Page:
You may have heard “It’s not personal, it’s business” when getting blind-sided or when your career takes a hard left. Take it from someone who has heard that namby-pamby statement, it’s a coward’s excuse for decision-making. If a career decision is made that negatively affects you, your family or those close to you, it’s personal. Don’t be fooled by those who don’t or can’t own up to their actions.


Sometimes the universe (your department’s leadership, your supervisor or some other decisionmaker) won’t or can’t recognize your efforts or commitment to a cause. If it’s a just cause, don’t give up. Find supporters, other advocates or someone else who can push the cause for you.


LGH 4: Learn and grow from the chaos.

Some may find this had to believe, but there is a seedy side of the City Beautiful where Walt Disney World resides.  I know.  I spent four years serving at the busiest station surrounded by adult entertainment venues, drug dealers and those of the underworld.  And just a mere 10 miles away as the crow flies from Happy Happy land. As a young chief officer supervising 18 paramedic units I learned very quickly what desperate people will do for money, drugs or sex.  I had to learn quickly how to survey a scene, gain and maintain situational awareness, manage risk, and think fast on my feet.

In today’s society, there are few (if any) fire and emergency service responders who haven’t learned those skills above.  I believe Confucius once said, “Let every man be your teacher.” Whether you think the guy (or gal) is an idiot, you can always learn something from them. Watch how your competitor handles certain situations. If he/she is successful, input it into your personal brain box hard drive.  If they were unsuccessful, take note of it as well and learn how to solve said problem – or avoid it when necessary. Take notice and add data to your personal hard drive so you can apply appropriate solutions to certain problems. Study losers and winners.  Learn from them all.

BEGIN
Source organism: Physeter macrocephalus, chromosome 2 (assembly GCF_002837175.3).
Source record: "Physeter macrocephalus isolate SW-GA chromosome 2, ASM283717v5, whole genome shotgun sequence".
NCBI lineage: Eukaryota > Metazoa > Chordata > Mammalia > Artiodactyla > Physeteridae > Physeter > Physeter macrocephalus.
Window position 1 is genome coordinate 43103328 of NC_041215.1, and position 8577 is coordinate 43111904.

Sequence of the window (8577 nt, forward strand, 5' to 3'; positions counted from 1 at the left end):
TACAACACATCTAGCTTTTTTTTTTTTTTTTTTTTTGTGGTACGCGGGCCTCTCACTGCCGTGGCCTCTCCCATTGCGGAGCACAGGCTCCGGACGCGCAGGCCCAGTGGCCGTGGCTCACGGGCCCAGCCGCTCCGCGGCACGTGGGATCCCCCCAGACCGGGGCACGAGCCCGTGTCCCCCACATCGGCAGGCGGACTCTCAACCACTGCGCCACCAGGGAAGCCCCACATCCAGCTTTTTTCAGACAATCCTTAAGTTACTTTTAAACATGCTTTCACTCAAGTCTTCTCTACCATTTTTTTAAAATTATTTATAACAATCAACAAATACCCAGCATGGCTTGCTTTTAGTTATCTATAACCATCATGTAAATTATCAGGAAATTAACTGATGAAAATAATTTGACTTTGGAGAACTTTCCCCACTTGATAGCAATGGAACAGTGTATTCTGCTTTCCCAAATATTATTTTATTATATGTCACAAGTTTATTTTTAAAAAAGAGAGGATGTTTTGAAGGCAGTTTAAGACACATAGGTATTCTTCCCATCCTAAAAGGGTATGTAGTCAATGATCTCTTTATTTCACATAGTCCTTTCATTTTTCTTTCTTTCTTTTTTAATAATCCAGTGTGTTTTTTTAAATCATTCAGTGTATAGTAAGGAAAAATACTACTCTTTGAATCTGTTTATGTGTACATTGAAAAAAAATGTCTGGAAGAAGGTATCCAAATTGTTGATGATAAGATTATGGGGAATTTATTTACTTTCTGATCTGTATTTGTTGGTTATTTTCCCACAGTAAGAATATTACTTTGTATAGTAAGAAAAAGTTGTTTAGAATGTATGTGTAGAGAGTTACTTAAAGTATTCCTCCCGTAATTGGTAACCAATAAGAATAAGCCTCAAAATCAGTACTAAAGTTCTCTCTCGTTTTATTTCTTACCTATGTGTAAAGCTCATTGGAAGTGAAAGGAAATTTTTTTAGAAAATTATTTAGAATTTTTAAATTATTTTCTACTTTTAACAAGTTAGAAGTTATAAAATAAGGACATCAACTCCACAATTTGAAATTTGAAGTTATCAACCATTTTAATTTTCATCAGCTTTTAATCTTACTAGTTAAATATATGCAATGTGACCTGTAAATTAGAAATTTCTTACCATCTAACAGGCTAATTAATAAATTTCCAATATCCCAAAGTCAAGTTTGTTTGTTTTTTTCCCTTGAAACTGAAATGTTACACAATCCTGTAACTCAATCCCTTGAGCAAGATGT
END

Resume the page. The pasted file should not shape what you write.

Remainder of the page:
LGH 5: Know when to punch the shark in the nose.

There will be times as you start your trek to the top when sharks begin to circle. They may be competitors. Someone you inadvertently insulted in the past.  Or someone who likes to play the spoiler character just out of shear boredom or a sick sense of humor. Here are a few truisms from a former player of the political hunger games.

LGH 6: Shut the valve before the alligators arrive.

There is a saying that goes something like, “It’s too late to worry about shutting the valve when the alligators are gathering around you”.  The message here is always remain situationally aware of your political surroundings. Take note of the threats around you and never dismiss a threat.

So, what if you perceive or discover a challenge or threat? In an example of art imitating life take a few hours out of your day to rent or stream ‘The Martian” starring Matt Damon.  In addition to great cinematography, the message about solving challenges presented by a series of disasters while existing on a planet 140 million miles away from Earth comes through at the end in simple terms.

When faced with a catastrophic failure or a series of challenges, break it into smaller problems or parts.  Solve each problem. Then the next. And the next. Before long with ingenuity, remaining emotionally focused and a little luck you’ve solved the bigger problem. Below is a problem- solving approach suggested by FEMA. While it may have limited effectiveness during a fast- moving event, given time, many problem can be solved using the matrix.

Problem-Solving Matrix

LGH 7: Don’t ever ring the bell.

Dealing with the public under high-stress situations is never easy. Add to that a staff that may not be up to the task or not completely on board can cause many personal and professional challenges.  For example, upon your arrival at a new position that entails having to deal with a former colleague who holds the position of fire chief for twenty-two years.  The only notable accomplishment?

Changing the color of apparatus. And while professing to be your ally, constantly throws banana peels in your path could cause one to throw in the towel.

Given this situation and after much introspection and weighing the odds of success, mount your campaign to adopt or overcome the tide of opposition and develop a game plan that begins by developing a strategy to build upon one’s own long-term goals (with your decision maker’s approval), set out for a long campaign and put it in motion while analyzing and taking the political temperature all along the journey.

The outcome can be:

Unless imminent failure is obvious, and former supporters abandon you, continue the good fight.  Ensure that the effort is righteous and continue.  Never accept defeat.

*If you want to delve more into robust, focused inspection program, read the book The Checklist Manifesto by Atul Gawande. Enclosed are stories and solutions related to why surgeons, aircraft pilots and others in critical performance delivery professions rely on systematic list checkoffs versus memory for critical equipment use and support.